To the left of the church facade a lane leads to the ruins of the old choir, destroyed in the 17th C. Here is the Vis de St- Gilles (Screw of St Gilles or spiral staircase of st-Gilles), a staircase dating from the 12th C, now a free-standing spiral staircase of cantilevered stone steps. It is a masterpiece of the stonemason's art. Also to be seen here are the remains of the old apse.

 

Saint Gilles Photographs

 
 
 
 
 
 
 
 
 
 
 
 
 
 
 
 
 
 
 
 
 
 
 
 
 
 
 
 
 
 
 
 
 
 
 
 
 
 
 
 
 
 
 
 
 
 
 
 
 
 
 
 
 
 
 
 
 
 
 
 
 
 
 
 
 
 
 
 
 
 
 
 
 
 
 
 
 
 
 
 
 
 
 
 
 
 
 
 
 
 
 
 
 
 
 
 
 
 
 
 
 
 
 
 
 
 
 
 

 

The Original Saint Gilles (saint Giles)

Saint Gilles was a Christian hermit saint. according to tradition he lived c. 650 - c. 710, though there is no reliable evidence that he existed, and the anachronistic details of his life suggest that, like most saints, he was invented or adapted from a pagan historical character. He was supposed to be the son of King Theodore and Queen Pelagia of Athens. He is known as Ægidius or Egidius in Latin, Egidio in Italian, Gèli in Occitan, and Giles in English. His supposed tomb in the abbey of St-Gilles became a place of pilgrimage and a stop on the road that stretched from Arles to Santiago de Compostela, part of the pilgrim Way of St. James.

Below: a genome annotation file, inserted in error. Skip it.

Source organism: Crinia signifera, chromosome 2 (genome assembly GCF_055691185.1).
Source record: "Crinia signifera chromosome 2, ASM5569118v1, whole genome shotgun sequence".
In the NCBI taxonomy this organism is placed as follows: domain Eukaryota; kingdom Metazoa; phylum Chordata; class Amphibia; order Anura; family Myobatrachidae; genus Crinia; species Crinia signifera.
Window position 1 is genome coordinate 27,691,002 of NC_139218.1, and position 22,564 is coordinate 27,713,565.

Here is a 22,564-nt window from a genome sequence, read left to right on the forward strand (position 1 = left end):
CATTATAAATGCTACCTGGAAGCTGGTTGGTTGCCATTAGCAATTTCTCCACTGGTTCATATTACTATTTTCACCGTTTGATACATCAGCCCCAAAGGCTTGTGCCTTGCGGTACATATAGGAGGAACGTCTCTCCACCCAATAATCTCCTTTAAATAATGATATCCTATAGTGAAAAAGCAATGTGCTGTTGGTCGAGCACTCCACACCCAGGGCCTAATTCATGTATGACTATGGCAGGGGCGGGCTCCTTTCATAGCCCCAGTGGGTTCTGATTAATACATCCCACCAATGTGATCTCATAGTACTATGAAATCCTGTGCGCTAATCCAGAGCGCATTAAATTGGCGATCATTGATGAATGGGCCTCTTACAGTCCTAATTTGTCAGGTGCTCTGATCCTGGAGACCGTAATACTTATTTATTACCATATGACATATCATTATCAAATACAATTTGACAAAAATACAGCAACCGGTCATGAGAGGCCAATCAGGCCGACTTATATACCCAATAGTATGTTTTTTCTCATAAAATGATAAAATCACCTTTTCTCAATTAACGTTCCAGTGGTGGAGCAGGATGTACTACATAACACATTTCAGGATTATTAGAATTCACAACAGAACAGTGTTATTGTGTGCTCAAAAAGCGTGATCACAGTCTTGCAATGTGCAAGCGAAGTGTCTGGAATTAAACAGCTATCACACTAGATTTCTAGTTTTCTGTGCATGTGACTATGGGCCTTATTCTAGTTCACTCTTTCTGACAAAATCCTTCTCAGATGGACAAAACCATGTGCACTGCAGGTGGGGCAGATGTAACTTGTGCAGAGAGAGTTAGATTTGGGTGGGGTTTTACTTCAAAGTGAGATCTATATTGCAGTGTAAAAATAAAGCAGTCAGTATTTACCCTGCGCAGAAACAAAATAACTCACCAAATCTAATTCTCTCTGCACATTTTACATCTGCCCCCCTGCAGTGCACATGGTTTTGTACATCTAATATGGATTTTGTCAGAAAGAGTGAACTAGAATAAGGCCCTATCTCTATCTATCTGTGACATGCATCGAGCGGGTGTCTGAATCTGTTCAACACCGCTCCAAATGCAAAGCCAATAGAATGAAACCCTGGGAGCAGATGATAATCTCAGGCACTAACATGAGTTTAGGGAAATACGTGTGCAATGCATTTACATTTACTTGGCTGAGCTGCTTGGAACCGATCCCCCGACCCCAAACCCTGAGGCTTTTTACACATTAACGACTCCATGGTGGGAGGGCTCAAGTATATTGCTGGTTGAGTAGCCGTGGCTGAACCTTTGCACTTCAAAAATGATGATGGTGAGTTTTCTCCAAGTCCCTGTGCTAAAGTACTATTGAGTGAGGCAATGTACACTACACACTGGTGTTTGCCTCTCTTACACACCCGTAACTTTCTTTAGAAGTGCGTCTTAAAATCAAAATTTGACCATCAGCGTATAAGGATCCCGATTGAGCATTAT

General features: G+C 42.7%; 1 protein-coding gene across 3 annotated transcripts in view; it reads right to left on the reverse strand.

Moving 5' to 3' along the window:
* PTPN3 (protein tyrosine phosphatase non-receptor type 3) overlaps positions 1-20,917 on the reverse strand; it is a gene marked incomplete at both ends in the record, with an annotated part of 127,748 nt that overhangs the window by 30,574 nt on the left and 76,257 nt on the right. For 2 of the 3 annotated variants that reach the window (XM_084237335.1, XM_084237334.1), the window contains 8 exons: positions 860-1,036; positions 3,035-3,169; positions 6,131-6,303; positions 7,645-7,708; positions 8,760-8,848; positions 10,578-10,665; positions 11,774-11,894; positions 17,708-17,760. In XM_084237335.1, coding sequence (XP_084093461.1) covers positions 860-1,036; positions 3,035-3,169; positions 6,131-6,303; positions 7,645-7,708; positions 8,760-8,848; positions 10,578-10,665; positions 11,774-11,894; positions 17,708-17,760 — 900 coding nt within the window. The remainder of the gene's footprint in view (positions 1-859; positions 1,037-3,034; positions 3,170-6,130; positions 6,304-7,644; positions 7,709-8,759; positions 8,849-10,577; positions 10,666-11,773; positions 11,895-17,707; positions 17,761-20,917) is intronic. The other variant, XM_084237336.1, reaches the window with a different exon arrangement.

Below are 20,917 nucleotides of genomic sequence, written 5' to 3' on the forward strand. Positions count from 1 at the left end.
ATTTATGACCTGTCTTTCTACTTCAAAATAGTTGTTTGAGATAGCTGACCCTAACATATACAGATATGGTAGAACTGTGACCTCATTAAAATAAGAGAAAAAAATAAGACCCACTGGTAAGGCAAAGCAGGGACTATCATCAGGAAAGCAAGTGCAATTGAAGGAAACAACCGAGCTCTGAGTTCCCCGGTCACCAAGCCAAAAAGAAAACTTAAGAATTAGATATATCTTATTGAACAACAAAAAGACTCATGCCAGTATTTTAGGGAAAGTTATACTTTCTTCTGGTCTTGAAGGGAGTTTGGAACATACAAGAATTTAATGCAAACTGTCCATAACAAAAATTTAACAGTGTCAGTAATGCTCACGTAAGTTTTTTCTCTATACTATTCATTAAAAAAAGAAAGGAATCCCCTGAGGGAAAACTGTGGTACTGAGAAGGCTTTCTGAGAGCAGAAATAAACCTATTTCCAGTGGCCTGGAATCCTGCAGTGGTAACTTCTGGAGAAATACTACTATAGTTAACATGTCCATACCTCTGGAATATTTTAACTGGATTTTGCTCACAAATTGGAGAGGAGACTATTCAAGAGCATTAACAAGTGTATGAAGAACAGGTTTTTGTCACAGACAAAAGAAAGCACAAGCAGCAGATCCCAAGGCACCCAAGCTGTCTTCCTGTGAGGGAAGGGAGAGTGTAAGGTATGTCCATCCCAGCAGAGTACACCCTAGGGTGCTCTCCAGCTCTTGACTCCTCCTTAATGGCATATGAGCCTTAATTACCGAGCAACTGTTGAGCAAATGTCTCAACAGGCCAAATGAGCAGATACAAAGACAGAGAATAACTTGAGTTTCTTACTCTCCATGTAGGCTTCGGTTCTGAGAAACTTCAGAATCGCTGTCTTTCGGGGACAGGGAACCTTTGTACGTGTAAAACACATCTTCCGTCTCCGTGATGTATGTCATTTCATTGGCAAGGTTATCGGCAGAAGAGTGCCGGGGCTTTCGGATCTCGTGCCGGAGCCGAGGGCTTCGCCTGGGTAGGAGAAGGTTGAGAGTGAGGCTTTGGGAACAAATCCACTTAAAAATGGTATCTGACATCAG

As a hermit Gilles is supposed to have lived near the confluence of the the River Gard (or Gardon) and the River Rhône. Two incidents in his life were often depicted in art.

The Miracle of Saint Gilles. His early history, as given in Legenda Aurea, links him with Arles, but he withdrew into the forest near Nîmes, where he spent many years. His sole companion was a hind, who sustained him on her milk. His hermitage was eventually discovered by the king's hunters who pursued the hind to its place of refuge.

An arrow shot at the deer wounded the saint instead. (As a result of this he became patron of cripples (Hence the name of Saint Giles Cripplegate in London). The king, Wamba - a wildly anachronistic Visigoth king - took to Gilles and built him a monastery in his valley, Saint-Gilles-du-Gard, which he placed under the Benedictine rule. According to legend, Giles died here in the early part of the eighth century, accompanied by the usual selection of legendary miracles.

The Mass of Saint Gilles. The tenth-century Vita sancti Aegidii recounts that as Giles was celebrating mass to pardon the emperor Charlemagne's sins, an angel deposited upon the altar a letter outlining a sin so terrible that Charlemagne had never dared confess it. Several Latin and French texts, including Legenda Aurea also refer to this intriguing "sin of Charlemagne".